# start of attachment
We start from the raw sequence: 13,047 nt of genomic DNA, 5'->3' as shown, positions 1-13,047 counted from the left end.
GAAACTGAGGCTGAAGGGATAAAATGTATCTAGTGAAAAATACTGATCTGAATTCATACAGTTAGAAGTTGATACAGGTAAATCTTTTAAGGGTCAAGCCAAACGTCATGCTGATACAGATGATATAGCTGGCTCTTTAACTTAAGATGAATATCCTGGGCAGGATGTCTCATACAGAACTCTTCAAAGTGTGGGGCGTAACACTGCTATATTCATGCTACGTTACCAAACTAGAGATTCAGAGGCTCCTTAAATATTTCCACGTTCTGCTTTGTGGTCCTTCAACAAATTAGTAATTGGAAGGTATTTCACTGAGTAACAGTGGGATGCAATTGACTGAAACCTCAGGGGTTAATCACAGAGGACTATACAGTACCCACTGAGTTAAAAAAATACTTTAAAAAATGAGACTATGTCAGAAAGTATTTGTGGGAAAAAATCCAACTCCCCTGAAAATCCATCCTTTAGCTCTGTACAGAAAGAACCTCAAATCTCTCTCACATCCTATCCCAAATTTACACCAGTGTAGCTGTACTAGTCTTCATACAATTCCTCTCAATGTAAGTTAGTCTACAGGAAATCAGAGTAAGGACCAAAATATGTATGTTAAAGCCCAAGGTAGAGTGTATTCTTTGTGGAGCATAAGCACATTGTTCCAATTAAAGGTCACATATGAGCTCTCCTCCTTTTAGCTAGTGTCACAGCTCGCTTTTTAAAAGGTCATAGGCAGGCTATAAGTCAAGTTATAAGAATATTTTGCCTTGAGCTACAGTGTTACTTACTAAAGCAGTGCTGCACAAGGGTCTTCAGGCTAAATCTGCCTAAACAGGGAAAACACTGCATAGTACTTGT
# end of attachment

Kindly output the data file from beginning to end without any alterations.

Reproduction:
We start from the raw sequence: 13,047 nt of genomic DNA, 5'->3' as shown, positions 1-13,047 counted from the left end.
GAAACTGAGGCTGAAGGGATAAAATGTATCTAGTGAAAAATACTGATCTGAATTCATACAGTTAGAAGTTGATACAGGTAAATCTTTTAAGGGTCAAGCCAAACGTCATGCTGATACAGATGATATAGCTGGCTCTTTAACTTAAGATGAATATCCTGGGCAGGATGTCTCATACAGAACTCTTCAAAGTGTGGGGCGTAACACTGCTATATTCATGCTACGTTACCAAACTAGAGATTCAGAGGCTCCTTAAATATTTCCACGTTCTGCTTTGTGGTCCTTCAACAAATTAGTAATTGGAAGGTATTTCACTGAGTAACAGTGGGATGCAATTGACTGAAACCTCAGGGGTTAATCACAGAGGACTATACAGTACCCACTGAGTTAAAAAAATACTTTAAAAAATGAGACTATGTCAGAAAGTATTTGTGGGAAAAAATCCAACTCCCCTGAAAATCCATCCTTTAGCTCTGTACAGAAAGAACCTCAAATCTCTCTCACATCCTATCCCAAATTTACACCAGTGTAGCTGTACTAGTCTTCATACAATTCCTCTCAATGTAAGTTAGTCTACAGGAAATCAGAGTAAGGACCAAAATATGTATGTTAAAGCCCAAGGTAGAGTGTATTCTTTGTGGAGCATAAGCACATTGTTCCAATTAAAGGTCACATATGAGCTCTCCTCCTTTTAGCTAGTGTCACAGCTCGCTTTTTAAAAGGTCATAGGCAGGCTATAAGTCAAGTTATAAGAATATTTTGCCTTGAGCTACAGTGTTACTTACTAAAGCAGTGCTGCACAAGGGTCTTCAGGCTAAATCTGCCTAAACAGGGAAAACACTGCATAGTACTTGT